Sunday, 8 February 2009


My wife and I entertained her brother and his wife this weekend, and during Sunday breakfast the topic of electronic book readers emerged. The brother-in-law, who is neither slow nor unenthusiastic when it comes to embracing new technology, could not see himself becoming a convert, partly because of the difficulties and hazards that might be involved in reading from such a device while in the bath, which for him is an essential benchmark any information platform must reach. Another objection he raised stems from the fact that he enjoys a very tactile - albeit somewhat severe - relationship with his paperbacks, which, like the bucking broncos of Wild West legend - have first to be tamed by (and here I trust the analogy does not transfer) having their spines broken and being trained to lie absolutely flat on a nearby surface. This is so that he can read them without the use of his hands other than to turn the pages, his hands often being simultaneously required for other tasks, the brother-in-law being a dizzyingly busy and productive individual.

This brought us on to the discovery that he has recently - due to the fiscal belt-tightening necessitated by about seven people in the world becoming insanely rich while running banks very badly - returned to using his local library, a pleasure which I, for much the same reason, also restored to my life a few weeks ago. We created a touching moment over the bacon, eggs and beans by sharing our wide-eyed wonder in the renewed realisation that one could walk into a building full equally of books and very nice, knowledgable people and walk away clutching an armful of literature of many varieties at absolutely no cost. Our only regret was that we had banished this readily available magic from our lives for so many years, lulled away by bookshops with their alluring, shapely dumpbins and gaudily made-up books surrendering themselves to us cheaply or for free. The brother-in-law observed that he had seen an advertisement in his library wittily promising "Buy none, get 8 free".

I must emphasise that the missing link between the first and the second topics was my sister-in-law observing that a rather different handling regime would have to prevail with those books belonging to the local authority.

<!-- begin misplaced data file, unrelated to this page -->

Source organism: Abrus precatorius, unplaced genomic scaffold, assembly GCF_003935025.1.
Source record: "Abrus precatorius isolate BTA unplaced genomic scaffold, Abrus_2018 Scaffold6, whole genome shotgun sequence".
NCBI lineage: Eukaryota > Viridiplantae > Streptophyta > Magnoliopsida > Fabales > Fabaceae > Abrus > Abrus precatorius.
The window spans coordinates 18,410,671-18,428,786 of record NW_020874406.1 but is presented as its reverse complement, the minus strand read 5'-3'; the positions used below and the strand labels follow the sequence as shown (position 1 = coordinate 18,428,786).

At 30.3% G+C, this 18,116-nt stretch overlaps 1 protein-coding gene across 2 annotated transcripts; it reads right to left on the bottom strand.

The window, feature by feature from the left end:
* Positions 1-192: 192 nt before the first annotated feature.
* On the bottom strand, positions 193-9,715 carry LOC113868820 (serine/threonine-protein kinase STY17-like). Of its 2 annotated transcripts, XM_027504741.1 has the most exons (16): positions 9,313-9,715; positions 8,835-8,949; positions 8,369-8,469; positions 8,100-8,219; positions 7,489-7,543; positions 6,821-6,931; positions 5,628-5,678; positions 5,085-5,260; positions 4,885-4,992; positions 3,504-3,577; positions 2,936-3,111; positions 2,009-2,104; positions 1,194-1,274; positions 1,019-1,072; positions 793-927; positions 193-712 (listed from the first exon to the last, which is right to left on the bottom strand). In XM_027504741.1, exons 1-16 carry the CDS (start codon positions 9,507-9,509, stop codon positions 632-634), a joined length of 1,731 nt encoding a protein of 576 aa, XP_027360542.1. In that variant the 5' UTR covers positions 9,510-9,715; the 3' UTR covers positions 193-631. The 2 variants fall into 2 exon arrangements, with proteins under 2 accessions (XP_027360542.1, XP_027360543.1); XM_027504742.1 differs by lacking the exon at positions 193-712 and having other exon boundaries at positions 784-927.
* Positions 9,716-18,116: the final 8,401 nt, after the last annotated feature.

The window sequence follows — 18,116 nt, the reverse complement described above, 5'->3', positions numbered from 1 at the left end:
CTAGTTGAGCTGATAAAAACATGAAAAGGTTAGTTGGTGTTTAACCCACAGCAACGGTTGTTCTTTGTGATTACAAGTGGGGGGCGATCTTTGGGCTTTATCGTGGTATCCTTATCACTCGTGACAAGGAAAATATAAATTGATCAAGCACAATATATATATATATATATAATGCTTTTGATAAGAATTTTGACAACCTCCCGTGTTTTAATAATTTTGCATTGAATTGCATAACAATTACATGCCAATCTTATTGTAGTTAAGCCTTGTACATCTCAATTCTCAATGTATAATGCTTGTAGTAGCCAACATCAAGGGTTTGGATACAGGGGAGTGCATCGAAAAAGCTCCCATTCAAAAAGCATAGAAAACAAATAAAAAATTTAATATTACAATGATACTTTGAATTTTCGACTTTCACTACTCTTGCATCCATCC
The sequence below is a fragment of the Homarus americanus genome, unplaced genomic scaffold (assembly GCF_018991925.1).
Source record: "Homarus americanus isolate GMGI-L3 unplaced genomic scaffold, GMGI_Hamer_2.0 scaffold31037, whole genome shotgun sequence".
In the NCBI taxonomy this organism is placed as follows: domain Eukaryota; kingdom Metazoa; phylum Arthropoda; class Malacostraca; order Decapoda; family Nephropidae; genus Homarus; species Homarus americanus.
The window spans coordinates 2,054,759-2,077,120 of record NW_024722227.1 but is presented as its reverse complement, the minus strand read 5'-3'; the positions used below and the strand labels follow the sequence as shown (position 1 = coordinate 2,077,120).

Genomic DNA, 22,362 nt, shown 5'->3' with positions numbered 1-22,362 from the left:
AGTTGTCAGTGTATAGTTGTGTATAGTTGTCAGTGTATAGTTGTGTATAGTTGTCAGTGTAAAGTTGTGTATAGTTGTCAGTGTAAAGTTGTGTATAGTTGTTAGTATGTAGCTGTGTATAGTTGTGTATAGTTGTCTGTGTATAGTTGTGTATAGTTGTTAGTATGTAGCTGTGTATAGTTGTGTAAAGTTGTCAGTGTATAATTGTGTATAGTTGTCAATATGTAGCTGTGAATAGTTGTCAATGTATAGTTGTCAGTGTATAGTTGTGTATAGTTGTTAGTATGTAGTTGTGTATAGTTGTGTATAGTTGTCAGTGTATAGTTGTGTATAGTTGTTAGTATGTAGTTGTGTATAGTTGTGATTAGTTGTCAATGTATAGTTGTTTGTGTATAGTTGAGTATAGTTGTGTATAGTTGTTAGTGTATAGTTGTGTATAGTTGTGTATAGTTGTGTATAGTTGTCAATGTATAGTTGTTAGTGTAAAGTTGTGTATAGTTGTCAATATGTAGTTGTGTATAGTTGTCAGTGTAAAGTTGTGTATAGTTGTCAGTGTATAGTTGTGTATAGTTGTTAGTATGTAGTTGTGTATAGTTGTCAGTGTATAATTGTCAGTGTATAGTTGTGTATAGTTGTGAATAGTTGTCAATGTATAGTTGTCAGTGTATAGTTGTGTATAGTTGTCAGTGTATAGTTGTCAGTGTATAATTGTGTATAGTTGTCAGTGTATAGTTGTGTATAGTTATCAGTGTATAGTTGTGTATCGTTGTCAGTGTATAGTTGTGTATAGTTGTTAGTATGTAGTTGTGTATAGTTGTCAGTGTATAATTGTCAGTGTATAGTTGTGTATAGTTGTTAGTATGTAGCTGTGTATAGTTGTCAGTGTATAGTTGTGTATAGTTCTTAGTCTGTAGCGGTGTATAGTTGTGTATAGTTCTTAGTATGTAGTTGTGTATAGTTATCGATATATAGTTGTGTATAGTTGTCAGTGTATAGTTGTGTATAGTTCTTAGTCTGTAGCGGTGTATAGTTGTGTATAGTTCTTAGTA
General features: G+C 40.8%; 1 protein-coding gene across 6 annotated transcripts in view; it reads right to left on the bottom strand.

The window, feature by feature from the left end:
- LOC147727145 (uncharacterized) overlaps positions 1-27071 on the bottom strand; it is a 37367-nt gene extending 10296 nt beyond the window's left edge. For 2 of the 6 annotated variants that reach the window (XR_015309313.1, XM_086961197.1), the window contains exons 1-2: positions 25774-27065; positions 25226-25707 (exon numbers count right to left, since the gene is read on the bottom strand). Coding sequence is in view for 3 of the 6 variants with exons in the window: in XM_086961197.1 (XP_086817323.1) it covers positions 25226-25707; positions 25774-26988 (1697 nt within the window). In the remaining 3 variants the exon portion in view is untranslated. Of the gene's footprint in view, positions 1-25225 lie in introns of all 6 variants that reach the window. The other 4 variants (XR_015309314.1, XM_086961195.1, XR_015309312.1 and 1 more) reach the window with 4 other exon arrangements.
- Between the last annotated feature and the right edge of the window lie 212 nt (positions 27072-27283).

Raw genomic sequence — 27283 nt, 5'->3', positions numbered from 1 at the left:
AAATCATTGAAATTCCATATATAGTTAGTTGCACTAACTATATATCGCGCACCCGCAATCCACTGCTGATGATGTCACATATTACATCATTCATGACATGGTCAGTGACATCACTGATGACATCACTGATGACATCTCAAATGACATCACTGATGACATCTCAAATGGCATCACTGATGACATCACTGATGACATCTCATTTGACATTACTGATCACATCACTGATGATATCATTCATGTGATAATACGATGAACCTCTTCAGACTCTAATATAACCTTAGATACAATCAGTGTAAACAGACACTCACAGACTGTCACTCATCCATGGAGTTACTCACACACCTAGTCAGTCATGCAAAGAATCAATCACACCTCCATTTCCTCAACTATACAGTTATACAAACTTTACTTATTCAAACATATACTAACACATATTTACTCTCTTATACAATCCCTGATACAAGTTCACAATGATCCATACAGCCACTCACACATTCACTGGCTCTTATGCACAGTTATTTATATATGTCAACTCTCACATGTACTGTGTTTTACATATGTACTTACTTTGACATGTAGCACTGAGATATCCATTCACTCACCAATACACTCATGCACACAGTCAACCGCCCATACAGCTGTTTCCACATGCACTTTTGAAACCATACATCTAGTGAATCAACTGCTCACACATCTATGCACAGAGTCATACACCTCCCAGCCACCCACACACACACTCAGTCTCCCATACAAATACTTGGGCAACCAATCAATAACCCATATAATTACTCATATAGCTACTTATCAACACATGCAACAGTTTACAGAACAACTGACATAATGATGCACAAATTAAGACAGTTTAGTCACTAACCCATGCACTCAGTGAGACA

It is now frequently reported that the death of the book has been frequently reported, and it will be interesting to observe how much and how quickly the e-reader is absorbed. I hope I'm not consigning myself to the luddite or old fogey departments when I predict that enough people will continue to find what has been castigated as the 'dead tree format' the most comfortable and pleasurable way to read, to enable the paper book to continue.

Quotation of the day
"No wise man ever wished to be younger". Jonathan Swift, author of Gulliver's Travels, to be published by Capuchin Classics in May, with a new introduction by Jeremy Paxman.



Frangee said...

Like this one, David. I couldn't afford to buy the number of books I read both for pleasure and for my course - the Inter-library loan service is also pretty good (and cheap - £1.00 a book - for finding books for the course too.) Incidentally, I think it is unreasonable for a university to put books down on a reading list when there is only one copy in the library!

Nathalie de Broglio said...

Are your local libraries doing as mine do, and selling off books that haven't been issued for two years?

I have bought many wonderful books for 10 or 20 pence each as a result of this policy. But I find it so sad to go into the library, as I have done every week or so for the past forty years, and find shelves as bare as Mother Hubbard's cupboard as a result of this policy.